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By State Rep. Sondra Erickson
During a school year, it’s not unusual to find an employee at the Capitol selling candy bars on behalf of their kids as part of school fundraiser. I’m sure many of you have been confronted by similar appeals from co-workers who were selling candy, magazine subscriptions and other items for their kids’ schools. Many of these parents were also advocates at the Capitol this year, lobbying for increased K-12 funding.
I’m pleased to report that their lobbying efforts have paid off. The legislature provided K-12 education a substantial boost in funding for the 2006-07 period. Overall, there is $800 million in new spending in the K-12 Education bill. The bulk of the new money will go the basic per pupil formula which will rise 4 percent in each of the next two years. Every school district will benefit as a result. The K-12 bill also provides school districts with $139 million in new levy authority.
The bill also increases Early Childhood Family Education programs by $5.5 million, adds $4 million more for Headstart, and spends $7.5 million on internet/telecommunications access grants. Funding is also set aside for “Get Ready, Get Credit,” a program to help students prepare for college, and $11 million is spent to create a Talented and Gifted program that encourages academic excellence.
Perhaps most notable, the legislation also sets aside $79 million for school districts willing to embrace Gov. Pawlenty’s “QComp” reform initiative that rewards teachers for performance. As the Governor has said, “… our system of education needs to embrace higher standards, innovation and accountability. In a time of jaw-dropping change, we need to transform our expectations and our methods of educating our children.”
Perhaps it’s also time to transform our methods of funding K-12 education. Our schools will continue to have spending pressures, but it has less to do with the amount of money we pour in (a staggering $12.8 billion this biennium) but more with the way we allocate it. Generally, state lawmakers have tied school funding to demographics – the more children enrolled, the more “pupil units” -- the more money a school district receives. But with greater student mobility, schools are hard-pressed to predict how many students and how much funding they will receive year to year. For bad or good, demographics has become our destiny when it comes to funding K-12 education in Minnesota.
As vice-chair of the Minnesota House K-12 Education Finance Committee, I’ve listened to many concerns about how schools are being shortchanged. No wonder. Nearly 80 percent of the 340 school districts in Minnesota have experienced recent enrollment declines, and with it, less state revenue. At the same, communities that support education with more property tax dollars are undergoing demographic changes as well. Many new residents -- our new families -- are having fewer kids.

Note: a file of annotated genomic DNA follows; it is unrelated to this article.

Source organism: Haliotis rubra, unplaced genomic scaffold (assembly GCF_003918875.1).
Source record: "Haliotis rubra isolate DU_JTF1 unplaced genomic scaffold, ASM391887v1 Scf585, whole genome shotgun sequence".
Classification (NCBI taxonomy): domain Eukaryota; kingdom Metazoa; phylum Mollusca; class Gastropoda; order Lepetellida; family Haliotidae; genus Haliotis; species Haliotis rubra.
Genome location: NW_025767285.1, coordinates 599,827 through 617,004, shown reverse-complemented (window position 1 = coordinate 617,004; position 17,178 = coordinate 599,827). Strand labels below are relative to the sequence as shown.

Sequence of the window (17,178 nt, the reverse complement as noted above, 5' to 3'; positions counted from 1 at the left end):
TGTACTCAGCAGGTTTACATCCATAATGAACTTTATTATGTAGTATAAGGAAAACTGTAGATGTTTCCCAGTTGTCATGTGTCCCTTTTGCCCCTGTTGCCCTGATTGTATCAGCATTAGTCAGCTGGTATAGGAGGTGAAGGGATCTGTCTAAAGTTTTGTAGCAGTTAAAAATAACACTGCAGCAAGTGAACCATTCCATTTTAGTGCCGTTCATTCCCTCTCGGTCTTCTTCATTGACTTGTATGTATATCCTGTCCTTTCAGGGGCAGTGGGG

What it points to, I believe, is that our demographic model of funding schools is grossly inadequate and out of date. I’m looking forward to looking exploring alternative ways of funding education. It’s time we thought outside the box. For example, why not adopt a small business model to fund schools? Have officials at the Department of Education visit each school district and essentially ask the superintendent and board, “What’s it going to take to run this place?” What’s it going to cost to provide salaries, implement a curriculum, be accountable and pay the heating bill?
No two school districts are quite alike. Each school district faces its own unique set of circumstances. There are common core values and expenses all schools share, but some schools may choose to offer programs and services unique to their community. Perhaps these kids will still want to sell candy bars to bolster their school programs. Would these options be better funded and supported locally? It will be a political up-hill battle to fundamentally change the way we pay for education. But as we have seen with QComp, we can plant seeds of reform that result in greater accountability and academic improvement. I believe a majority of Minnesotans would agree that the current enrollment-based model is broken. Let’s begin looking at alternatives.
Rep. Erickson is the state representative for House District 16A which includes all of Mille Lacs County and parts of Morrison, Benton and Sherburne Counties.
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